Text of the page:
About 18 months ago in March, 2024, two black teenage girls from a New Orleans high school announced they found a new proof of the Pythagorean Theorem. What makes their proof especially impressive is that out of more than 400 unique proofs of the Pythagorean Theorem, theirs is the FIRST proof that relies entirely on trigonometry. For hundreds of years a trigonometric proof of the theorem had thought to be impossible, but Calcea Johnson and Ne’Kiya Jackson proved otherwise.

I share this story not only because it is an amazing mathematical story, but because it is also a great example of a math teacher who had created the classroom culture that allowed these two young mathematicians to flourish.

In this post I’ll share my own thoughts on the TWO steps for creating a classroom culture that embraces productive struggle such that these mathematical adventures can take place in YOUR classroom.

- Step 1: Teach wide math, not narrow math.
- Step 2: Explore-first instructional strategies

## Teach wide math, not narrow math

Narrow math is the type of mathematics that allows no room for flexibility, creativity, or alternate points of view. In narrow math, students can only be successful if they can use the ONE method that is offered by the textbook. In general, narrow math focuses on abstract algorithms and leaves to space for alternative thinking.

In problems like this, if the student does not already know the algorithm, then they are completely out of luck. The path to success is narrow: know the algorithm or fail.

Each math concept can be reframed as a wide math example.

For 24 x 15 we might tell students that one definition of multiplication is the area of the rectangle that is 24 units wide and 15 units tall. Students are then merely told to find the area of the rectangle.

Suddenly a narrow math task becomes WIDE because students have a plethora of strategies for finding the area of the rectangle, one of which is the standard algorithm for 24 x 15.

Students who are not yet familiar with the standard algorithm can build upon the area model to find partial products.

Strategy 1

Strategy 2

Students also can build upon the area model to find flexible factoring.

“Convert ⅝ into a percent” is often presented to students as a task in which students are forced to use long division to do the conversion.

Long division…or go home.

This can be turned into a wide task by introducing a tape diagram visual.

Students now have access to a variety of strategies for finding the percent represented by ⅝. Here are just two examples…

Strategy 1

Strategy 2

Wide math creates the mathematical space for MORE students to successfully access the math concept to be learned. Wide math also allows students to explore alternative strategies that make sense to them. The focus is now on understanding the math concept rather than just blind answer-getting.

Virtually all math concepts can be introduced to students in a WIDE way. Most often this involves some sort of visual representation.

## Explore-first instructional strategies

The second step to creating a culture that embraces productive struggle is to use explore-first instructional strategies. As I just hinted, WIDE math naturally opens the door to students exploring their own methods prior to the teacher formally teaching.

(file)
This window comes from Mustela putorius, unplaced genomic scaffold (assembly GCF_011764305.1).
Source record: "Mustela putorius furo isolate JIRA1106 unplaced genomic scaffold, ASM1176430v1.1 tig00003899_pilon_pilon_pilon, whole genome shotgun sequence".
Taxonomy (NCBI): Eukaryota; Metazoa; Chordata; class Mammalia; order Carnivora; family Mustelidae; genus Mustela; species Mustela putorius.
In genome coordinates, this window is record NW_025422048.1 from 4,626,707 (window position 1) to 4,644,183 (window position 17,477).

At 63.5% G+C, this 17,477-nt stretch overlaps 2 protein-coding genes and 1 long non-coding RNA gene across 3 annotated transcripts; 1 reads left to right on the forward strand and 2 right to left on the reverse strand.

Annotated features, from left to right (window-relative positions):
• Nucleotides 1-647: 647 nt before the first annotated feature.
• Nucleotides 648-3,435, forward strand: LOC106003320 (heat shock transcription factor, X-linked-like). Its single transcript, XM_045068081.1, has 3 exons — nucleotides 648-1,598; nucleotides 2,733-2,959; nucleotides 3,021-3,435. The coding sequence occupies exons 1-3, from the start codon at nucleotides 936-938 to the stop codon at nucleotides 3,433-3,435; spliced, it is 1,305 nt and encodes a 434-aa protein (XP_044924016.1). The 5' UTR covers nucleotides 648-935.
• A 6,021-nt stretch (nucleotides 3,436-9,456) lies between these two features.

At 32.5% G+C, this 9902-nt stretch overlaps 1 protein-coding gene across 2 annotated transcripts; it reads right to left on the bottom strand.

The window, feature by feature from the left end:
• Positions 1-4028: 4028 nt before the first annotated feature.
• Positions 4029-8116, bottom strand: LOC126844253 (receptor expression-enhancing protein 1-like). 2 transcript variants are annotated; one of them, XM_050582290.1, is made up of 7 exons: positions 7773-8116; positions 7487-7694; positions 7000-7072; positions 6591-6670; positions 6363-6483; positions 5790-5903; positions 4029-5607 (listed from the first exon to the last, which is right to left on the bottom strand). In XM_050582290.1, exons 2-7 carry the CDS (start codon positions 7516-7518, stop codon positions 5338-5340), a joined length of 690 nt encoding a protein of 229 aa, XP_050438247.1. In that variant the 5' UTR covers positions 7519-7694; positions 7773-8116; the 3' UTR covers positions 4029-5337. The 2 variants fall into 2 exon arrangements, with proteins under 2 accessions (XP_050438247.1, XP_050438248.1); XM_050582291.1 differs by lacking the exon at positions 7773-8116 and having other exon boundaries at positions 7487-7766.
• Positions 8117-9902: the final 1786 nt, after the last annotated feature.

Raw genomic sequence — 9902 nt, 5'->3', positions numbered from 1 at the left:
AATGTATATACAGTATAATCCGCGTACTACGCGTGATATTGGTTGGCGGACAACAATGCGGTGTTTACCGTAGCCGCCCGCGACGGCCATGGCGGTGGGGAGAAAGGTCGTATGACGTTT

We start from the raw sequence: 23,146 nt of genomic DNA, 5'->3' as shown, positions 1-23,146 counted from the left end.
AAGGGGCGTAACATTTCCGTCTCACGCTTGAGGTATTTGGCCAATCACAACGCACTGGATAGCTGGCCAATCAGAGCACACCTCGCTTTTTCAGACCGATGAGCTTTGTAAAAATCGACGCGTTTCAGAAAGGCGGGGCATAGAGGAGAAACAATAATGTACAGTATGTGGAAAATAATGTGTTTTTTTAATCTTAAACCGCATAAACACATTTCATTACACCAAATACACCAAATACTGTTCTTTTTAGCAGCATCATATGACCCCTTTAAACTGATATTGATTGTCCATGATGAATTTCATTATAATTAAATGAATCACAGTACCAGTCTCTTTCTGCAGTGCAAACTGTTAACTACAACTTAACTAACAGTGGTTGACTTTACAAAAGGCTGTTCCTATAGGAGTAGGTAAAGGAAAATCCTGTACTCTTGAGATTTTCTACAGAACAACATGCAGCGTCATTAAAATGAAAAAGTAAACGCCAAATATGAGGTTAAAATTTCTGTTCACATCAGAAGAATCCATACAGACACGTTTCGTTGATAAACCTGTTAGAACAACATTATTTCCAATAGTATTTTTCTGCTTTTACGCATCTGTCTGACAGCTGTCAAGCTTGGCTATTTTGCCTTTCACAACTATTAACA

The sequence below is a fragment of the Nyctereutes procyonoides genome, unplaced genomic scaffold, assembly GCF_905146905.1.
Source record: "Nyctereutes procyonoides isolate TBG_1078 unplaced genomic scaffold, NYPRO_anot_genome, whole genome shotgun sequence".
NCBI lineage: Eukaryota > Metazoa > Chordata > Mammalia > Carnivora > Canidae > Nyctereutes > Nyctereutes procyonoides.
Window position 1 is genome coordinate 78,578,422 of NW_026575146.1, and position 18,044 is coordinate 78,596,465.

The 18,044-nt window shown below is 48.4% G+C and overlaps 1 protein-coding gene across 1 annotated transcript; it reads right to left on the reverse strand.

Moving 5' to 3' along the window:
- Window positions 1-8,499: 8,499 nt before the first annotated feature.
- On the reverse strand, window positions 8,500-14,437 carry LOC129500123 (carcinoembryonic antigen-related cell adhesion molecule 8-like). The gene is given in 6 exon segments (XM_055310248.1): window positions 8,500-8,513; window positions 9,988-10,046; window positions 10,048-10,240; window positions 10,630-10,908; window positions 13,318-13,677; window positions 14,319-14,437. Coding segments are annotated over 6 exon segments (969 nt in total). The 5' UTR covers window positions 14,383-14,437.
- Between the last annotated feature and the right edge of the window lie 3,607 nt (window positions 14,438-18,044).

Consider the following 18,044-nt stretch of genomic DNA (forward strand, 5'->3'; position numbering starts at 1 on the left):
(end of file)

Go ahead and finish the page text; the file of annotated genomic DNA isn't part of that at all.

Your job as the teacher is to provide some time for students to explore and develop their own understanding of the mathematics prior to you formally teaching the concept.

From *Improving student achievement in mathematics* (International Bureau of Education, 2000) we know that when students are provided an opportunity to discover mathematical ideas and invent mathematical procedures, they have a stronger conceptual understanding of connections between mathematical ideas.

The amazing thing about inquiry-first teaching is that students do NOT need to successfully solve the problem during their moment of inquiry. It appears as though students benefit from inquiry-first instruction merely because of the opportunity to engage in authentic problem-solving itself, regardless of whether they successfully solved the problem.

Allowing learners to struggle will actually help them learn better, according to research on “productive failure” conducted by Manu Kapur, a researcher at the Learning Sciences Lab at the National Institute of Education of Singapore. In the study, they created two groups of students: the first were scaffolded carefully by the teacher and successfully solved the problems. The second group collaborated with one another without any prompts from the teacher. Even though the second group was unsuccessful in solving the problem, when the two groups were tested on what they’d learned, the second group “significantly outperformed” the first.

To convince students to become active problem-solvers, I use class norms that encourage discussion, questioning, and collaboration and minimizes the focus on answer-getting. I was recently introduced to these norms by my good friend Jamie Garner at Stanislaus County Office of Education.

The norms establish a culture in which students are comfortable working with one another and are not burdened by the fear of mistakes and unfinished thinking.

I provide **laminated discussion scaffold cards** to students to support the mathematical conversations that need to be commonplace.

One the other side of the laminated discussion card is a list of things students can try when they have no clue what to do with the tasks.

There are many “flavors” of explore-first instruction:

My personal preference is TTP because it best explains exactly how to implement inquiry in your classroom immediately. I have written about TTP here.

In summary:

- Teach wide math…not narrow math.
- Allow students to explore the math concept BEFORE you formally teach it.

Do not hesitate to contact me if you have any thoughts or questions about this!

Duane Habecker

.

.

.